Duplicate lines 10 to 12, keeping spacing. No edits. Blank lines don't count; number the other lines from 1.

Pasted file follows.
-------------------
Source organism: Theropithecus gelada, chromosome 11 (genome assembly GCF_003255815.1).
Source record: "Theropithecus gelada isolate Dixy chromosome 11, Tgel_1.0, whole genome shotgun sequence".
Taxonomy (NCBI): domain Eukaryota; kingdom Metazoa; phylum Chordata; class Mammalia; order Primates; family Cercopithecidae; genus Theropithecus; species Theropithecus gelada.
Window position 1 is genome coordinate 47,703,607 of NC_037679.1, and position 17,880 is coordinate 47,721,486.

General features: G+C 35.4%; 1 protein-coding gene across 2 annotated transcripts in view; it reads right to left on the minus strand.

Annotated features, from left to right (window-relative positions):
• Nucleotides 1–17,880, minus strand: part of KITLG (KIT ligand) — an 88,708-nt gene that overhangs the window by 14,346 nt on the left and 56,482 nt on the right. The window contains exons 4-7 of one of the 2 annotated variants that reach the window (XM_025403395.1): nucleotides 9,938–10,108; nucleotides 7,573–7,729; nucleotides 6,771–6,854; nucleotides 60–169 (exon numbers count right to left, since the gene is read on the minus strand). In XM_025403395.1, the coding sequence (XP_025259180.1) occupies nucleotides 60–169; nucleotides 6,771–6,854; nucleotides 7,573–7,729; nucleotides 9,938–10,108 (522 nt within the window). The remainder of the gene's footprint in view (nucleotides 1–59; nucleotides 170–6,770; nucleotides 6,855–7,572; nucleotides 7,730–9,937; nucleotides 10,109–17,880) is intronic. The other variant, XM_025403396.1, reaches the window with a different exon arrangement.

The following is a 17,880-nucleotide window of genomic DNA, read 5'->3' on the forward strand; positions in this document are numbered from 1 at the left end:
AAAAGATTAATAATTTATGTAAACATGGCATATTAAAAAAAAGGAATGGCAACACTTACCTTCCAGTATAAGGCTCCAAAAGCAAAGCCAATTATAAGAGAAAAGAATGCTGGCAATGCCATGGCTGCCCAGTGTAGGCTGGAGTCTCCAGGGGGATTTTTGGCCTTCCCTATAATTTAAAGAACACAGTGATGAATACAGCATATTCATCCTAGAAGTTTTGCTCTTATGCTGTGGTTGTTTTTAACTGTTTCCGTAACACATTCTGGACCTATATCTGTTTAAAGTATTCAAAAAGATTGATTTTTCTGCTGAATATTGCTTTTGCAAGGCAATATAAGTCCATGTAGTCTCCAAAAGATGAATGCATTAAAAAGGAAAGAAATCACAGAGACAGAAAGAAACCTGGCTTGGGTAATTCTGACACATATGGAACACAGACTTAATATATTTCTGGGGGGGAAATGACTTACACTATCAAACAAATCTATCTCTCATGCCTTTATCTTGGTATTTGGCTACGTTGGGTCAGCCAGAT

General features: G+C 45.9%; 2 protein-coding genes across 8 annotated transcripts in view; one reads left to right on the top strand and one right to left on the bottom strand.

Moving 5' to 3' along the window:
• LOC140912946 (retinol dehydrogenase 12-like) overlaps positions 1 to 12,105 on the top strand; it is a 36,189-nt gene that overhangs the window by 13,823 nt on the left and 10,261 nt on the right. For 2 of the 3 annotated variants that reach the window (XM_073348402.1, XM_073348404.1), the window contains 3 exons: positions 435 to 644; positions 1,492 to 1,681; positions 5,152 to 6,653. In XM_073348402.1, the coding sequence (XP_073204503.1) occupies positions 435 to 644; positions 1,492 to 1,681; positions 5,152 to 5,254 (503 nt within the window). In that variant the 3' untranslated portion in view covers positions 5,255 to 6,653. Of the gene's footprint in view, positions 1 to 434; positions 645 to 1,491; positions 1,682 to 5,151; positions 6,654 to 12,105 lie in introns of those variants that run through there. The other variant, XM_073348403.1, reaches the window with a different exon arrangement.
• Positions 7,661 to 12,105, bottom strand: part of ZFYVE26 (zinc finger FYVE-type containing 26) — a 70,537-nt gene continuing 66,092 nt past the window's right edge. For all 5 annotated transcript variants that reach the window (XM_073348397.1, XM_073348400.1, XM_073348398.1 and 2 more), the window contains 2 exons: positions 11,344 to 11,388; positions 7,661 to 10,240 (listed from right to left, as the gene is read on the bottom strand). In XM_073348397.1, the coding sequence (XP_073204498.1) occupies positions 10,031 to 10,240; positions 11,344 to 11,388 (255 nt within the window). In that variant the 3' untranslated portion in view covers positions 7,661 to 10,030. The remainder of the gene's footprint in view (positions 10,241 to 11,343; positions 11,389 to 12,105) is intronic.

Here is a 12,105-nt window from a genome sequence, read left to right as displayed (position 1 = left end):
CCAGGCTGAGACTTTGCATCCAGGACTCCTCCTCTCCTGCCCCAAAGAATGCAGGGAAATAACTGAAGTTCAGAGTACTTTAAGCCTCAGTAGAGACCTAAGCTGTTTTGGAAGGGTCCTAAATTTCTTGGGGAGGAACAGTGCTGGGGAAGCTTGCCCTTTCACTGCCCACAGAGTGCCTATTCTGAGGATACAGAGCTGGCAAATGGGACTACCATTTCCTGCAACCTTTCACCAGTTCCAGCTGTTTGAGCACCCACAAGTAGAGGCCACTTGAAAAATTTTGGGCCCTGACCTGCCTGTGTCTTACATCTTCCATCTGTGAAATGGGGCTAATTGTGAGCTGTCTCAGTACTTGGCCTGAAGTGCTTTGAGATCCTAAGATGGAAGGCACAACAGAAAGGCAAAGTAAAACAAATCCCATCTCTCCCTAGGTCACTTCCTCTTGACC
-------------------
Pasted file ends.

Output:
General features: G+C 45.9%; 2 protein-coding genes across 8 annotated transcripts in view; one reads left to right on the top strand and one right to left on the bottom strand.

Moving 5' to 3' along the window:
• LOC140912946 (retinol dehydrogenase 12-like) overlaps positions 1 to 12,105 on the top strand; it is a 36,189-nt gene that overhangs the window by 13,823 nt on the left and 10,261 nt on the right. For 2 of the 3 annotated variants that reach the window (XM_073348402.1, XM_073348404.1), the window contains 3 exons: positions 435 to 644; positions 1,492 to 1,681; positions 5,152 to 6,653. In XM_073348402.1, the coding sequence (XP_073204503.1) occupies positions 435 to 644; positions 1,492 to 1,681; positions 5,152 to 5,254 (503 nt within the window). In that variant the 3' untranslated portion in view covers positions 5,255 to 6,653. Of the gene's footprint in view, positions 1 to 434; positions 645 to 1,491; positions 1,682 to 5,151; positions 6,654 to 12,105 lie in introns of those variants that run through there. The other variant, XM_073348403.1, reaches the window with a different exon arrangement.